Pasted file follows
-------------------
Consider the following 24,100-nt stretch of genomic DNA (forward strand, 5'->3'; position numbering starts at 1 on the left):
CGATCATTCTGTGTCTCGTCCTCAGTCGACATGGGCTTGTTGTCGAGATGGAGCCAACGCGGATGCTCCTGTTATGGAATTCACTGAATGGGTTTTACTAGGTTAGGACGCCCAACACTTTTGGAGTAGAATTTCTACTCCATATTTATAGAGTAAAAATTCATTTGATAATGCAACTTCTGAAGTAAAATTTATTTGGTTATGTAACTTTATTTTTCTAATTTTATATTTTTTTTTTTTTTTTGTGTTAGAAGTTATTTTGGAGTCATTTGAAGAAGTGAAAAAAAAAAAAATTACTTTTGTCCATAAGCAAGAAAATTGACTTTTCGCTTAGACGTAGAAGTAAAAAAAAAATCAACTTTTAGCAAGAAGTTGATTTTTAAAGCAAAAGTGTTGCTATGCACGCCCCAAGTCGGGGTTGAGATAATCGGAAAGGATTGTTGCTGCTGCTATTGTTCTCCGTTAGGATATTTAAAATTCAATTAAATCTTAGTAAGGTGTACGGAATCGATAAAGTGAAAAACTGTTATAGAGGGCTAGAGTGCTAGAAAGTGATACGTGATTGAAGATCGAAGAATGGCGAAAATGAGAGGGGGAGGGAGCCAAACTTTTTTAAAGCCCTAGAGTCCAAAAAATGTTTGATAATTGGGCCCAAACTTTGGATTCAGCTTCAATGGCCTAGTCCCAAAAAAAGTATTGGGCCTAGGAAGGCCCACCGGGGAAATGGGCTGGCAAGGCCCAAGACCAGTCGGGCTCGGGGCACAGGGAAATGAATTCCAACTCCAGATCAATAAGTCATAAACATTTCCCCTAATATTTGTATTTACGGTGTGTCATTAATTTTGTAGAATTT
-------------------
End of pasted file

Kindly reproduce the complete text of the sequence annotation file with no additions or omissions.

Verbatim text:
Consider the following 24,100-nt stretch of genomic DNA (forward strand, 5'->3'; position numbering starts at 1 on the left):
CGATCATTCTGTGTCTCGTCCTCAGTCGACATGGGCTTGTTGTCGAGATGGAGCCAACGCGGATGCTCCTGTTATGGAATTCACTGAATGGGTTTTACTAGGTTAGGACGCCCAACACTTTTGGAGTAGAATTTCTACTCCATATTTATAGAGTAAAAATTCATTTGATAATGCAACTTCTGAAGTAAAATTTATTTGGTTATGTAACTTTATTTTTCTAATTTTATATTTTTTTTTTTTTTTTGTGTTAGAAGTTATTTTGGAGTCATTTGAAGAAGTGAAAAAAAAAAAAATTACTTTTGTCCATAAGCAAGAAAATTGACTTTTCGCTTAGACGTAGAAGTAAAAAAAAAATCAACTTTTAGCAAGAAGTTGATTTTTAAAGCAAAAGTGTTGCTATGCACGCCCCAAGTCGGGGTTGAGATAATCGGAAAGGATTGTTGCTGCTGCTATTGTTCTCCGTTAGGATATTTAAAATTCAATTAAATCTTAGTAAGGTGTACGGAATCGATAAAGTGAAAAACTGTTATAGAGGGCTAGAGTGCTAGAAAGTGATACGTGATTGAAGATCGAAGAATGGCGAAAATGAGAGGGGGAGGGAGCCAAACTTTTTTAAAGCCCTAGAGTCCAAAAAATGTTTGATAATTGGGCCCAAACTTTGGATTCAGCTTCAATGGCCTAGTCCCAAAAAAAGTATTGGGCCTAGGAAGGCCCACCGGGGAAATGGGCTGGCAAGGCCCAAGACCAGTCGGGCTCGGGGCACAGGGAAATGAATTCCAACTCCAGATCAATAAGTCATAAACATTTCCCCTAATATTTGTATTTACGGTGTGTCATTAATTTTGTAGAATTT